Mayor Bob LeGare said 60 people were signed up to speak on the agenda item. Many of them supporters of oil-and-gas development and work in the industry, others had environmental, health and safety concerns about the proposed development. During the meeting, LeGare asked those who were there in support of the agreement to stand. He estimated that about 160 people stood in favor and about 35 stood in opposition.
ConocoPhillips sought approval of 45 well sites, eight of which are within a quarter-mile of a home in Aurora. Representatives from the company told council members they currently operate approximately 50 wells in the city.
The oil and gas developer is also seeking 10 permits through the administrative approval process with the city. With the approval of the 45 well pad sites was a waiver of reconsideration, essentially speeding up the approval by limiting the chance council would have to reconsider the piece of legislation. ConocoPhillips said at a previous meeting that not including the waiver would hinder their production schedule.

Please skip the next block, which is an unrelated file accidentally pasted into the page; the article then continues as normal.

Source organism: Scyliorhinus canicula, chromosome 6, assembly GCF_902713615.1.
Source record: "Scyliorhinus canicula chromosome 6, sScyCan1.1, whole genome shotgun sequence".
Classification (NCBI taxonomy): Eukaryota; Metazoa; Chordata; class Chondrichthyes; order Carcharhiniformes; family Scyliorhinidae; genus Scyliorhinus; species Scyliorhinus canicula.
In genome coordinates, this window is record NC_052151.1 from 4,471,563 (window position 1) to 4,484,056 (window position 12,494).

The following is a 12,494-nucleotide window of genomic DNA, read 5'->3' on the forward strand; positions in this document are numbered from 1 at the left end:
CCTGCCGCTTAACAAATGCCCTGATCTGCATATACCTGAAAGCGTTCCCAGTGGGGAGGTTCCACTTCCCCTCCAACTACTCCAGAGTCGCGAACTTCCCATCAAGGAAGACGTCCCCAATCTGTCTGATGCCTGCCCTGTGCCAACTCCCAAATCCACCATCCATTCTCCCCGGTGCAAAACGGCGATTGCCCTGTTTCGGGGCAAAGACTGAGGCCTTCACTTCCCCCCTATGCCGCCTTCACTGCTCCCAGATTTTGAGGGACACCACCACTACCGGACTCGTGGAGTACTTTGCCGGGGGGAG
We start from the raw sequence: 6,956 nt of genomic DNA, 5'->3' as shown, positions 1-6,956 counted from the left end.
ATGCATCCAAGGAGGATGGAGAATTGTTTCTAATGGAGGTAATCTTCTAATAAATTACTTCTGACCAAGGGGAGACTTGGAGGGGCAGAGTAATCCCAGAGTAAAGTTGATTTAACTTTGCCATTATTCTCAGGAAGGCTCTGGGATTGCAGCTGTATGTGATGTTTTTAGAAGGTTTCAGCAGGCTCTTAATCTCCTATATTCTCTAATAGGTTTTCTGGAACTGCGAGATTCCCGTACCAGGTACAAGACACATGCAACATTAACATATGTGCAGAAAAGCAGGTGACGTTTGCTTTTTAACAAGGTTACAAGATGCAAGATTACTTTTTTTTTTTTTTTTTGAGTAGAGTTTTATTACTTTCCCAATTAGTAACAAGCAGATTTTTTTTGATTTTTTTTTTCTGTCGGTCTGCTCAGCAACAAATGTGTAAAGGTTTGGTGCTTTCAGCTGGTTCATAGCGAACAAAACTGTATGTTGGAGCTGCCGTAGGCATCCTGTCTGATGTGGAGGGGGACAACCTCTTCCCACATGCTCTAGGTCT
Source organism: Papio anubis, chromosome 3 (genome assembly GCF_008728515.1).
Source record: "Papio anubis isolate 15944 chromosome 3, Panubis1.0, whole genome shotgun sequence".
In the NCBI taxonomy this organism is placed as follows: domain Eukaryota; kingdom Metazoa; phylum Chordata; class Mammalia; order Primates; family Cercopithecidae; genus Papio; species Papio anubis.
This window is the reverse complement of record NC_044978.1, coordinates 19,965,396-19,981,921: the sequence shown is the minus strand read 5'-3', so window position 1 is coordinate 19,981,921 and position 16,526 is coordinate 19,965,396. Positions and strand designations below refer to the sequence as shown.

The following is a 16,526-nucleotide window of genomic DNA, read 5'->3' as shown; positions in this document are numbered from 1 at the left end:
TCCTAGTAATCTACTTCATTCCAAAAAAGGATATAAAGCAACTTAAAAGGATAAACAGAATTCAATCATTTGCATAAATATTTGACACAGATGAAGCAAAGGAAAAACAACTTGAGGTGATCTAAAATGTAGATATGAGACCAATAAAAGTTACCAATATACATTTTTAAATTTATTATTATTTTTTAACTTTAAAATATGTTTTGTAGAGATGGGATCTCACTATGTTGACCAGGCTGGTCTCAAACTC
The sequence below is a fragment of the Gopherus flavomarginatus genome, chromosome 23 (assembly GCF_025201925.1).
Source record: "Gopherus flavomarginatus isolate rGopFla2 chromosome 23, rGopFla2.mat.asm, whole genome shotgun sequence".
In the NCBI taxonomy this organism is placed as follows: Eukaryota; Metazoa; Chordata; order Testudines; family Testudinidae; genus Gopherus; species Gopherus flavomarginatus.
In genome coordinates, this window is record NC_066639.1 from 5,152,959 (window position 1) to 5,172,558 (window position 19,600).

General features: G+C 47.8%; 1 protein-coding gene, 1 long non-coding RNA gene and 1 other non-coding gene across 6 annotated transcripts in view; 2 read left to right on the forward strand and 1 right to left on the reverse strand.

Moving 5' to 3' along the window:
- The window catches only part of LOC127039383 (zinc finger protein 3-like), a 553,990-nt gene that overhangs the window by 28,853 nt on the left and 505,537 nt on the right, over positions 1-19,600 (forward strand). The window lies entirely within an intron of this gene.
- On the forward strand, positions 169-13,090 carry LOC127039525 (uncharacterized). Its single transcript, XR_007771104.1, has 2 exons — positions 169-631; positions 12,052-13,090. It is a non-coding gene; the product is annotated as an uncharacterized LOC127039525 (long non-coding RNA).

A waiver of reconsideration does not allow a council member to call up the item for the lawmaking body to reevaluate. Council member Nicole Johnston said in a meeting earlier in the evening she is opposed to tacking on waivers of reconsideration on oil and gas operator agreements, adding that she believes council should be able to reconsider the agreements if new information is presented to the members.